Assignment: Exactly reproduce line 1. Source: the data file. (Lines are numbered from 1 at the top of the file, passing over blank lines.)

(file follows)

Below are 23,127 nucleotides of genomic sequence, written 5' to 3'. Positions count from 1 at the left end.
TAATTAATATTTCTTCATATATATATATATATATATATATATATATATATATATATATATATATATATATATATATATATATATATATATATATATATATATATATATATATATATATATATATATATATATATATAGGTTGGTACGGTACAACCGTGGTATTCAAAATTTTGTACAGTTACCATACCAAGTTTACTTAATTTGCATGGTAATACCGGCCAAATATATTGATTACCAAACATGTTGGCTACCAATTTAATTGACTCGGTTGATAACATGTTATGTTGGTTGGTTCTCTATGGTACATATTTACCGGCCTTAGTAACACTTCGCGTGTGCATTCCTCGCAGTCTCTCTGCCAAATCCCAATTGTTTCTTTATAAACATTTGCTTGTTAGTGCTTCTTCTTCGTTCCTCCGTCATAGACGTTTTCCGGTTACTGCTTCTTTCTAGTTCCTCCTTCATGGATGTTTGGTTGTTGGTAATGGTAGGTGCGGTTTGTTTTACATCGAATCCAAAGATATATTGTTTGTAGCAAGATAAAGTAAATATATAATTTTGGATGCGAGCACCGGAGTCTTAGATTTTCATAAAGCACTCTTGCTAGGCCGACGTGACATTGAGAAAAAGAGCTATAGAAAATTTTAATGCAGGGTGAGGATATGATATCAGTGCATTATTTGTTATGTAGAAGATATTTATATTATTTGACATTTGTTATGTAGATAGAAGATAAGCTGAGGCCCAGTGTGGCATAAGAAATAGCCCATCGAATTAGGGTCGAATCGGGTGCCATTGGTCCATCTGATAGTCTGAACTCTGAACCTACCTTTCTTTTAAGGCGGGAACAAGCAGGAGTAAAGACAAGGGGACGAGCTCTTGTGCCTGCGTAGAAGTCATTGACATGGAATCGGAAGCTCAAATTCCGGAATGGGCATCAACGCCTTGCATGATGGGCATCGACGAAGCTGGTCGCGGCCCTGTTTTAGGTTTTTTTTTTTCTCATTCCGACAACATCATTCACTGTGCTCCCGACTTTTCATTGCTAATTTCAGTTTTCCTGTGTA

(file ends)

Below are 23,127 nucleotides of genomic sequence, written 5' to 3'. Positions count from 1 at the left end.